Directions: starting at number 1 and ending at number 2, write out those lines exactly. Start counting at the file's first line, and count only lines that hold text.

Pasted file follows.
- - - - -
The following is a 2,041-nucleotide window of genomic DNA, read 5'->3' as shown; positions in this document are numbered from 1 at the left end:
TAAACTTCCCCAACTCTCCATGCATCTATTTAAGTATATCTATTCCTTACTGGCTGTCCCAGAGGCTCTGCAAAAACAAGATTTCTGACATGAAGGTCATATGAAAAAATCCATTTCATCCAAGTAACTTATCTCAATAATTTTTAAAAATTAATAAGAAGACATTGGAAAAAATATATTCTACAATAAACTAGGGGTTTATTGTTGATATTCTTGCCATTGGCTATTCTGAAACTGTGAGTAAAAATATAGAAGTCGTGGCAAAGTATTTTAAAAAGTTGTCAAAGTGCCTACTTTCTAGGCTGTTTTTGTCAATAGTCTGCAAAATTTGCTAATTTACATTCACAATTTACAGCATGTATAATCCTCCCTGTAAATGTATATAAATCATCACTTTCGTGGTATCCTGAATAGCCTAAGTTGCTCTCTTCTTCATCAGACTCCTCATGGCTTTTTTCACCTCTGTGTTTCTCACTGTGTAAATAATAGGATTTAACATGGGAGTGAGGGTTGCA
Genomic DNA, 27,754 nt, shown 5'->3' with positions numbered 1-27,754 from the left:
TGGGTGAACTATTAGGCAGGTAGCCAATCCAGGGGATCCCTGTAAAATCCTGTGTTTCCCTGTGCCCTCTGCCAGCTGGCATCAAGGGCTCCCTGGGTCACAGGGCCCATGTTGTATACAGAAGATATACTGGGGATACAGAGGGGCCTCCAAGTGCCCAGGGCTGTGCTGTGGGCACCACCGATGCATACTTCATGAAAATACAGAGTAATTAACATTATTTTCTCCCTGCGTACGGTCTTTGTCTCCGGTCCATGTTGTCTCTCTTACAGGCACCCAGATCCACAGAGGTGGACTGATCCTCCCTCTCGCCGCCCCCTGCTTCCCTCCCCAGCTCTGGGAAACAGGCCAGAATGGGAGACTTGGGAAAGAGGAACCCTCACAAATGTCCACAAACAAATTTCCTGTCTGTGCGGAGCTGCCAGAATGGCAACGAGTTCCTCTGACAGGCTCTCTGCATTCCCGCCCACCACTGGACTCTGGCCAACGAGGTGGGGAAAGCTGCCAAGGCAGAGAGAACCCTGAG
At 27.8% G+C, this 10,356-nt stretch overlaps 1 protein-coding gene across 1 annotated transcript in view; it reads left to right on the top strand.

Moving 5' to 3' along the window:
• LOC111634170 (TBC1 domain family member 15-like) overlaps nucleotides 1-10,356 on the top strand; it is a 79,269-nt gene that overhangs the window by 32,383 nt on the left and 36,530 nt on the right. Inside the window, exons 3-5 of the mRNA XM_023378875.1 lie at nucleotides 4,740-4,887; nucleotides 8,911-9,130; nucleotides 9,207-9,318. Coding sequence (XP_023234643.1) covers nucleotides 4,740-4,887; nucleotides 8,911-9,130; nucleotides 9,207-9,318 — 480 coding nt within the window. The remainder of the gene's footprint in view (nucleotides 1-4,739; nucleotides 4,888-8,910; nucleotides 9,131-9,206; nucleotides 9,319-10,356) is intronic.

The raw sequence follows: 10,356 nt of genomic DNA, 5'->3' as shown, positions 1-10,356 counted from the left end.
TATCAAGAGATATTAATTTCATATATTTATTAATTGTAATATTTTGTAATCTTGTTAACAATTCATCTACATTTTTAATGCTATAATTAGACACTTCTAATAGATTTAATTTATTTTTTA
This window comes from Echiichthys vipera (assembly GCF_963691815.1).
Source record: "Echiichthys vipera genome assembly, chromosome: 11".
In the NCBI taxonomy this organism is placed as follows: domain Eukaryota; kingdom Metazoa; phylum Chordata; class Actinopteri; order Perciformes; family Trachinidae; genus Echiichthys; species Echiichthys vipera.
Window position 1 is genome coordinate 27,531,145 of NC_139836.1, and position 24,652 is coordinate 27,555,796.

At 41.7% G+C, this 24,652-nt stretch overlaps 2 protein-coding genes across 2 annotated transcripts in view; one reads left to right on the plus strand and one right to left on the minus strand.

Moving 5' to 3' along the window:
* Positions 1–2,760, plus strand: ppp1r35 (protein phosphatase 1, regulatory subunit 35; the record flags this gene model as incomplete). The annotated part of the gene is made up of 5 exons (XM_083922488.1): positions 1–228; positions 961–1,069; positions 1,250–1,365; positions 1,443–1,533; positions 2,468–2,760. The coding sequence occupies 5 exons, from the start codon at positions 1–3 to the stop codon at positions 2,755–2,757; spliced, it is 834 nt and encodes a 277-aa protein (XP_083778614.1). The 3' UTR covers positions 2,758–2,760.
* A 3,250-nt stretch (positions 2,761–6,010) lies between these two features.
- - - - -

The following is a 2,041-nucleotide window of genomic DNA, read 5'->3' as shown; positions in this document are numbered from 1 at the left end:
TAAACTTCCCCAACTCTCCATGCATCTATTTAAGTATATCTATTCCTTACTGGCTGTCCCAGAGGCTCTGCAAAAACAAGATTTCTGACATGAAGGTCATATGAAAAAATCCATTTCATCCAAGTAACTTATCTCAATAATTTTTAAAAATTAATAAGAAGACATTGGAAAAAATATATTCTACAATAAACTAGGGGTTTATTGTTGATATTCTTGCCATTGGCTATTCTGAAACTGTGAGTAAAAATATAGAAGTCGTGGCAAAGTATTTTAAAAAGTTGTCAAAGTGCCTACTTTCTAGGCTGTTTTTGTCAATAGTCTGCAAAATTTGCTAATTTACATTCACAATTTACAGCATGTATAATCCTCCCTGTAAATGTATATAAATCATCACTTTCGTGGTATCCTGAATAGCCTAAGTTGCTCTCTTCTTCATCAGACTCCTCATGGCTTTTTTCACCTCTGTGTTTCTCACTGTGTAAATAATAGGATTTAACATGGGAGTGAGGGTTGCA